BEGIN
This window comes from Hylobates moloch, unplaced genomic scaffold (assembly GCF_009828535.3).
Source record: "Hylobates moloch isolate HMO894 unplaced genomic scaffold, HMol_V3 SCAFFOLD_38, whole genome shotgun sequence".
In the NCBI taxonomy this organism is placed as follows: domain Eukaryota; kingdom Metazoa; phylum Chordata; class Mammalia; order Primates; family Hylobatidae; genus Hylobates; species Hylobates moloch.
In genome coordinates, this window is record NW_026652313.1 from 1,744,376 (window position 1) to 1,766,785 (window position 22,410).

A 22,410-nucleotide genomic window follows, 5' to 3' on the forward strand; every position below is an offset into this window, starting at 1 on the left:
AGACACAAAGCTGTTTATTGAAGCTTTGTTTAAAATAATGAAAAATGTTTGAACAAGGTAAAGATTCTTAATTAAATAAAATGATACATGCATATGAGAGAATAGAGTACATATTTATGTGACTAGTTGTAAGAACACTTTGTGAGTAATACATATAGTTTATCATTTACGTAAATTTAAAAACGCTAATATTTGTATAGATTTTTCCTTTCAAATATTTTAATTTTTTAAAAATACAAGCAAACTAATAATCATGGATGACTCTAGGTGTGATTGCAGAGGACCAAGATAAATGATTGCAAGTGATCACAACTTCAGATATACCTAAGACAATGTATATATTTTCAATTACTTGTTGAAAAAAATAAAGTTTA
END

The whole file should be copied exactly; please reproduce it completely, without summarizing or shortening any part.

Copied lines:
This window comes from Hylobates moloch, unplaced genomic scaffold (assembly GCF_009828535.3).
Source record: "Hylobates moloch isolate HMO894 unplaced genomic scaffold, HMol_V3 SCAFFOLD_38, whole genome shotgun sequence".
In the NCBI taxonomy this organism is placed as follows: domain Eukaryota; kingdom Metazoa; phylum Chordata; class Mammalia; order Primates; family Hylobatidae; genus Hylobates; species Hylobates moloch.
In genome coordinates, this window is record NW_026652313.1 from 1,744,376 (window position 1) to 1,766,785 (window position 22,410).

A 22,410-nucleotide genomic window follows, 5' to 3' on the forward strand; every position below is an offset into this window, starting at 1 on the left:
AGACACAAAGCTGTTTATTGAAGCTTTGTTTAAAATAATGAAAAATGTTTGAACAAGGTAAAGATTCTTAATTAAATAAAATGATACATGCATATGAGAGAATAGAGTACATATTTATGTGACTAGTTGTAAGAACACTTTGTGAGTAATACATATAGTTTATCATTTACGTAAATTTAAAAACGCTAATATTTGTATAGATTTTTCCTTTCAAATATTTTAATTTTTTAAAAATACAAGCAAACTAATAATCATGGATGACTCTAGGTGTGATTGCAGAGGACCAAGATAAATGATTGCAAGTGATCACAACTTCAGATATACCTAAGACAATGTATATATTTTCAATTACTTGTTGAAAAAAATAAAGTTTA